How Money in Politics Turns
Education into a For-Profit Business
Rising costs, declining quality
Have you noticed that the quality of our schooling has declined? From kindergarten through graduate school, we spend more on education than we ever have, but the quality continues to decay.
U.S. students, who were once considered the best in the world, trail far behind their peers in other countries. How far behind? We’re in 21st place. There are 20 countries in the world with better education than ours, but our spending dwarfs nearly everyone else’s.
Why are we spending so much and getting so little? Why are we setting our kids up for failure? And why will this be the first generation in American history whose prospects for a bright future have dimmed?
The reason is elementary: Money has corrupted our government.
Can we compete in the future?
Nationwide, we owe more in student debt than we do on our credit cards – a record high average of $25,250 per student (this has nearly doubled since 1996). Our universities are riddled with waste and price gouging. Meanwhile, our K-12 children’s teachers often have to buy their own supplies, cutting into their already anemic salaries.
Charter schools have attempted to offer an alternative, but 700 of them are run by for-profit companies, and more are heading that way every day – a trend that’s good for business, but bad for students. In the face of recurring funding crises for education, society continues to cleave into those who can afford private school for their children, and those who can’t.
Local policies cater to campaign contributors
We tend to think of education policy as a national problem, but the influence of money on education policy is pervasive down to the state and local levels. The people of Ohio got a taste of it this year when, according to an eye-opening article from The Columbus Dispatch, the new state budget was curiously tailored to benefit a for-profit charter school magnate. No matter where you stand on charter schools, it’s tough to argue the merits of funneling taxpayer money into the pockets of a business tycoon and calling it “public education.”
A similar plot is unfolding in New Jersey, as Governor Chris Christie pushes for policy that directly benefits the for-profit school industry that was formerly his employer.
Profits over performance
The budding and controversial subprime college industry is already funneling millions of dollars into the 2012 presidential race, shaping policy as they go. These for-profit school corporations’ past contributions have secured them 25 percent of all publicly-funded Pell Grants, while they enroll just 9 percent of all college students and barely do their job of educating students – 60 percent of the students in some of these schools drop out within the first year. Corinthian Colleges, a for-profit currently under heavy investigation in at least six states, received at least 89 percent of its revenue from federal taxpayer dollars — totaling $1.4 billion.
A policy problem across the political spectrum
Federal education policies worsen under both Democrats and Republicans because much of the policy-making around education is being driven by the financial sector. Why? Because the financial sector holds most student debt – and wants to profit off of it.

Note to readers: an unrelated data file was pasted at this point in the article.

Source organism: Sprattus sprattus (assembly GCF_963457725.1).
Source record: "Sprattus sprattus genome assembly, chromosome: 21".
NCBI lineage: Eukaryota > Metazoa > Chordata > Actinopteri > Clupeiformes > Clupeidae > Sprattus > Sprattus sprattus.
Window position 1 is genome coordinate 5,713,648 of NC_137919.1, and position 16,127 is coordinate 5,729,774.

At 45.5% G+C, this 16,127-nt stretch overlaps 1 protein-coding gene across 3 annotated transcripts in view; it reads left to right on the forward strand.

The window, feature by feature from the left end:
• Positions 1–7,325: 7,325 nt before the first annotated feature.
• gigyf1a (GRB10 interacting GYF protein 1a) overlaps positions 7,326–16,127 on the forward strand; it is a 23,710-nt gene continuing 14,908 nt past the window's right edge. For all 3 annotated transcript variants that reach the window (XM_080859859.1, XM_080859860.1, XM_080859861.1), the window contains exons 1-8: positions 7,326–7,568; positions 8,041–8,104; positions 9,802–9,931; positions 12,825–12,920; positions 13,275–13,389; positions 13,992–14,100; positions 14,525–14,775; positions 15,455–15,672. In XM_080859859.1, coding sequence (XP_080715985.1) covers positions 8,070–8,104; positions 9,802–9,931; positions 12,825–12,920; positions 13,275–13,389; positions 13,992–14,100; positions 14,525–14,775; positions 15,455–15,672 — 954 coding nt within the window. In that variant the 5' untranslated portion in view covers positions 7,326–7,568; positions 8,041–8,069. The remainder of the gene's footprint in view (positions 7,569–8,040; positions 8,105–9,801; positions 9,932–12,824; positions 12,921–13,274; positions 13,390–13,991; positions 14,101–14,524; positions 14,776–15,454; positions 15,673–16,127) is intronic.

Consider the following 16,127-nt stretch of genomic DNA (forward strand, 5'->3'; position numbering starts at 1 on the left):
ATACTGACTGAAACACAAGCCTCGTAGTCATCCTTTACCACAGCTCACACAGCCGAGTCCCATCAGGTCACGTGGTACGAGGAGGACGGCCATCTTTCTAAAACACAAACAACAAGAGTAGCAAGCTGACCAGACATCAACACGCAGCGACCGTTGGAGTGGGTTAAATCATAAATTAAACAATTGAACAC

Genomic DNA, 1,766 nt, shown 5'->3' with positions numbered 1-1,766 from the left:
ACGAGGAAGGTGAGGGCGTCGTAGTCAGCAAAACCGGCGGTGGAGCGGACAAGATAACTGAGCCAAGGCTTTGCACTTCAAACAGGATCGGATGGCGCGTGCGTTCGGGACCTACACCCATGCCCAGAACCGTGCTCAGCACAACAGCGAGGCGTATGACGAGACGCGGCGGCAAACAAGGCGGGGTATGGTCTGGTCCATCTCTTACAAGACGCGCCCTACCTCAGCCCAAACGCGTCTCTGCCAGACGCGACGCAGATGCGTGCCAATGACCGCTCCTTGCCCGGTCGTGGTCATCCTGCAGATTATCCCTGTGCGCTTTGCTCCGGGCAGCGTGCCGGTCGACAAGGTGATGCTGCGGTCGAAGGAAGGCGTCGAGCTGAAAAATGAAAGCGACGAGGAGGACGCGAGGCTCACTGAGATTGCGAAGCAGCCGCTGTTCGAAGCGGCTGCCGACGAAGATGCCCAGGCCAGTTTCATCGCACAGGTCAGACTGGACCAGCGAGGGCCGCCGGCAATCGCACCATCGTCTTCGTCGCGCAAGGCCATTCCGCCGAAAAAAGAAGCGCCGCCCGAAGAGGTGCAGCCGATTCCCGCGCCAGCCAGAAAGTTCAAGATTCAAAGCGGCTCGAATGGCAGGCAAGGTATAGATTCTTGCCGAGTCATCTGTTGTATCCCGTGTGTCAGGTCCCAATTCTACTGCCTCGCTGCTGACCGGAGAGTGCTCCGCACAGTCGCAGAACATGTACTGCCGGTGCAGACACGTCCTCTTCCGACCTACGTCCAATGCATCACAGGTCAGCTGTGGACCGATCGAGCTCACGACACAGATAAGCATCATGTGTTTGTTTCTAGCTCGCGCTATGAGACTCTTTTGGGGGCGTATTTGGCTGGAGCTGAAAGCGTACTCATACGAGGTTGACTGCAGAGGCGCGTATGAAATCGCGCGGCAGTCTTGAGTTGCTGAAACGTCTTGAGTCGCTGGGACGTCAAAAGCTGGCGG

In 2010, the financial sector donated over $318 million to congressional campaigns, split evenly between Democrats and Republicans. Politicians depend on this money to stay in power, and they know that in order to keep the money coming in, their policy-making must keep the donors happy.
As long as financial institutions, unions, and special interests fund our campaigns and think tanks, then our politicians will be beholden to them. That means that the only way to really restructure our educational policies is to get money out of politics. We need to let the facts decide, not the cash.
If you care about our future, our children’s future, and American education, you should care about money in politics.
It’s time to declare: Education is Not For Sale
Get the facts about money in politics and education
- During the 2008 election cycle, the education industry contributed nearly $58 million dollars at the federal level. Source: OpenSecrets
- Of that $58 million, around 40 percent of it went to presidential candidate Barack Obama. Source: OpenSecrets
- In 2011, ten profit-earning educational institutions spent around $12 million on lobbyists. All ten of these companies earn their revenue from U.S. taxpayers. Source: OpenSecrets
- As of the end of 2011, the total amount of national student debt has surpassed $1 trillion. Source: ThinkProgress
- The tuition and fees associated with higher education has nearly sextupled since 1985. Source: ThinkProgress
- Republic Report: Sen. Rubio Supports Veterans Education Bill Despite For-Profit College Lobbyists “Hammering” His Office
- Republic Report: Exclusive: The Blueprint Of The For-Profit College Newspeak Campaign
- Republic Report: Romney Has Some Great Friends Who Are For-Profit College Owners
- Republic Report: Controversial For-Profit College Industry Gets Half of All Funds From Vets Tuition Program
- The Nation: How Online Learning Companies Bought America’s Schools